Agrobacterium-mediated transformation was conducted by co-cultivating 8-week-old embryogenic callus with LBA4404, AGL1, AGL0, or EHA105 strains of Agrobacterium tumefaciens as described by Joyce et al. (2010). All the Agrobacterium-derived events had nptII as the selectable marker gene and beta glucuronidase (gusA) as the reporter gene. The selection and plant regeneration method was similar to that of biolistics, except that Timentin (200 mg/L, GlaxoSmithKline, Boronia, Vic., Australia) was added to prevent Agrobacterium overgrowth and paromomycin sulphate (150 mg/L, MP Biomedicals Australasia Pty Ltd., Seven Hills, NSW, Australia) was used instead of geneticin.

Tissue culture controls (TC) consisted of regenerated plants that had undergone a similar treatment as their transgenic counterparts, except for the omission of the vector in the transformation process and regeneration on culture medium containing no antibiotics.

Stalks of glasshouse-grown transgenic and TC events as well as field-grown nontransgenic Q117 parent clone (PC) were cut into single node setts, planted in Jiffy pots, and germinated in the glasshouse. After 2 months, similar-sized plants were planted directly in the field.

Field trials and phenotyping

Transgenic events were evaluated in two field trials established at Woodford Sugar Experiment Station, Queensland, Australia. The FT1 consisted of 94 events randomly selected from a large population of transgenic events maintained in the glasshouse (>500 biolistics- and >100 Agrobacterium-derived independent events). The trial included 35 Agrobacterium (Agro) events, 48 biolistic (Biol) events, ten tissue culture (TC) events, and the parent clone (PC) (Table 5a). Each clonal plot consisted of a single row 6 m long with 1.5-m row spacing and had 11 plants from a single transgenic event planted with 0.6-m spacing between the plants. The trial was designed as described by Smith et al. (2005) with two blocks having 25% replication across them.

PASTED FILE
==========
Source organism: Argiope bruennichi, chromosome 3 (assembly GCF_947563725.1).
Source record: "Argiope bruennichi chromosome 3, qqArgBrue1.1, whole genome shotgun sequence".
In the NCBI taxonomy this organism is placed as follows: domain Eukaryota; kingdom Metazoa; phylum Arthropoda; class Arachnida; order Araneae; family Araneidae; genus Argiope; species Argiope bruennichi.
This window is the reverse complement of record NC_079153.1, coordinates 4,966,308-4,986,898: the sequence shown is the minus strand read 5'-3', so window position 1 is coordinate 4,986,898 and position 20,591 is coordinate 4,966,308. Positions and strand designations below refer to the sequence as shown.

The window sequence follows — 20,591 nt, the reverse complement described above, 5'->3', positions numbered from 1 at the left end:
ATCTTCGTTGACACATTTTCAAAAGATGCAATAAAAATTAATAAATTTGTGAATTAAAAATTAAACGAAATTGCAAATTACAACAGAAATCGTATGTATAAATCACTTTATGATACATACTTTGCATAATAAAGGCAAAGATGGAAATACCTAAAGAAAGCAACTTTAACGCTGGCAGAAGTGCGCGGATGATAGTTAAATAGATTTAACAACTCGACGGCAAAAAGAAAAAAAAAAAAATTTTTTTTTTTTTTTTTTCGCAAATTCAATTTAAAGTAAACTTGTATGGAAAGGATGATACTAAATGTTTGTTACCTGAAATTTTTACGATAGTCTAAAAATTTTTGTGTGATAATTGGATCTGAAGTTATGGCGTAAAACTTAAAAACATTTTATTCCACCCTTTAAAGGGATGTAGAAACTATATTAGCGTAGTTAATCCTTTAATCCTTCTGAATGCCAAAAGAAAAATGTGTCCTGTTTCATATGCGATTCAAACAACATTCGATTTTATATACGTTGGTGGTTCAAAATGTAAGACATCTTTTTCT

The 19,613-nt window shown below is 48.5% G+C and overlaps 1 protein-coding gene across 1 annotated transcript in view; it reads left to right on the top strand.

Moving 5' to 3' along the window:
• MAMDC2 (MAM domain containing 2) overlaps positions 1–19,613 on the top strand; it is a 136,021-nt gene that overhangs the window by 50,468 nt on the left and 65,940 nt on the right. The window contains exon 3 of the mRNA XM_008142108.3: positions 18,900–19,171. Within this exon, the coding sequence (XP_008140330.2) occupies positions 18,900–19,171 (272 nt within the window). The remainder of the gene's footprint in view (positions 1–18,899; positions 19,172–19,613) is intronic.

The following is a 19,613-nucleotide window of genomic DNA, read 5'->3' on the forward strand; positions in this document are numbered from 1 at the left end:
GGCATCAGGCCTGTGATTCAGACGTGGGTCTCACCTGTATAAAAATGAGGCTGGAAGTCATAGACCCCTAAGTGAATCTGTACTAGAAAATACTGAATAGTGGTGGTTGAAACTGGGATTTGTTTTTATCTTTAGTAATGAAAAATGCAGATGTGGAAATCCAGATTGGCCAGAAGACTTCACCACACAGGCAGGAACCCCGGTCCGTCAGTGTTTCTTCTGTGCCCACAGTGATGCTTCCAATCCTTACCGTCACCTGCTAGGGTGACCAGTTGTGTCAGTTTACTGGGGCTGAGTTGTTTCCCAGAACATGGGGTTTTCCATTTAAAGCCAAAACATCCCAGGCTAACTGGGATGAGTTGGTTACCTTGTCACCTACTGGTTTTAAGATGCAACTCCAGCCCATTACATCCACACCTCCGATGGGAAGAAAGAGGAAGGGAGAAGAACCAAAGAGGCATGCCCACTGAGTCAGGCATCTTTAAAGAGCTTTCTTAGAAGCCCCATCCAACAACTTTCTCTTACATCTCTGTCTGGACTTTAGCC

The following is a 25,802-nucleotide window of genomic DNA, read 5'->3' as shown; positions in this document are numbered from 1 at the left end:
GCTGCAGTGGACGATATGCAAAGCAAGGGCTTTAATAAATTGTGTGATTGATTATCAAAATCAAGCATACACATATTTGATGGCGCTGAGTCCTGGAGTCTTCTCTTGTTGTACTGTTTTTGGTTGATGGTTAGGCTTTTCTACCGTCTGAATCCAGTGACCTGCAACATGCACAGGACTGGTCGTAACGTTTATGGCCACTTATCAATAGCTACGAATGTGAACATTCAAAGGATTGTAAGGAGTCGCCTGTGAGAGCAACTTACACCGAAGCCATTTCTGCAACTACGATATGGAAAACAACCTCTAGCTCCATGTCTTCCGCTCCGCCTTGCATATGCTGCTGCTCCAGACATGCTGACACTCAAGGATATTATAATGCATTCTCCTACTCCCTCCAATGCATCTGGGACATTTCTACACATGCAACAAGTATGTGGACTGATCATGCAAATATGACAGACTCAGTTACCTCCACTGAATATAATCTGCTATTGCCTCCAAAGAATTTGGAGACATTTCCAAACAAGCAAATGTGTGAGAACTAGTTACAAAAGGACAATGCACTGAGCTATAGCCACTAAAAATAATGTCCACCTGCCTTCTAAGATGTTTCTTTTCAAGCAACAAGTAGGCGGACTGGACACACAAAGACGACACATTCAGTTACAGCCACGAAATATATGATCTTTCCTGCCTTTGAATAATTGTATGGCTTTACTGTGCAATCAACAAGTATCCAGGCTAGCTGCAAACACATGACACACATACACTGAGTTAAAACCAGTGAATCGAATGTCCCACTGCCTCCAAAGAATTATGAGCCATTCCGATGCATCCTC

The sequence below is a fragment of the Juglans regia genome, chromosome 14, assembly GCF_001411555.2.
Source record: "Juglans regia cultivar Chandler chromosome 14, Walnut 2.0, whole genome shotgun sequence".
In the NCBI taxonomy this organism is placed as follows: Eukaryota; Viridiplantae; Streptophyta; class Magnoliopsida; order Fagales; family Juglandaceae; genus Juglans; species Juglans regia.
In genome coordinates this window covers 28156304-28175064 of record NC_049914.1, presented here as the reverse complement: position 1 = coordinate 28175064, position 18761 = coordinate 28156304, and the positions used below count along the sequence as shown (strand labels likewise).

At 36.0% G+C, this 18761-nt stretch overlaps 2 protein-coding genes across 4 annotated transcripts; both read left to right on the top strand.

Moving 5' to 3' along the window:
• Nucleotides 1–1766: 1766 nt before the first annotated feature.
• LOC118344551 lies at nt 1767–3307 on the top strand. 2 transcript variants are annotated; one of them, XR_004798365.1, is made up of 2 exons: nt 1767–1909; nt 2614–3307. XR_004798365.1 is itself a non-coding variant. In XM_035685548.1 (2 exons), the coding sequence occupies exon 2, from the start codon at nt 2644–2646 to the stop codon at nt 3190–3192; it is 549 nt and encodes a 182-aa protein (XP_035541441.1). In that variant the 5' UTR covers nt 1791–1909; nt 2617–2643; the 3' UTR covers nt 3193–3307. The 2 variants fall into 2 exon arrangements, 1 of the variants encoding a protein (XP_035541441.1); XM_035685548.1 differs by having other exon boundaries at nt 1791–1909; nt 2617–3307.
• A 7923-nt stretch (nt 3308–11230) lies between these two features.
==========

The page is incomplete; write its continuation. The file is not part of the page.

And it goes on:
Table 5. (a) Clones used in FT1 and FT2 field trials and (b) Planting and harvest dates for the FT1 and FT2 field trials
Method groups typeFT1 clonesFT2 clones
(a)
Conventionally propagated wild-type Q117PC11
Tissue cultured Q117TC108
Agrobacterium transformedAgro-EHA174
Agro-LBA73
Agro-Agl020
Agro-Agl194
Agrobacterium totalAgro3511
Biolistics transformedPDNA146
3′LDNA84
5′LDNA84
Bl LDNA183
Biolistics totalBiol4817
Total 9437
Trial typePlanting datePlant crop (P) harvestFirst ratoon (1R) harvestSecond ratoon (2R) harvest
(b)
FT112/04/0712/08/0814/07/0913/07/10
FT214/08/0814/07/0914/07/10N/A

The second field trial, FT2, contained a subset of 36 events (Table 5a, selected for high-NPTII protein) from FT1 and followed a randomized complete block design with three separate blocks. Each clonal plot consisted of four rows planted using the entire stalk and was 10 m long with 1.2-m row spacing. A plant (P), first (1R) and second ratoon (2R) crops of the FT1 and a P and 1R of the FT2 were mechanically harvested at approximately 12 month intervals.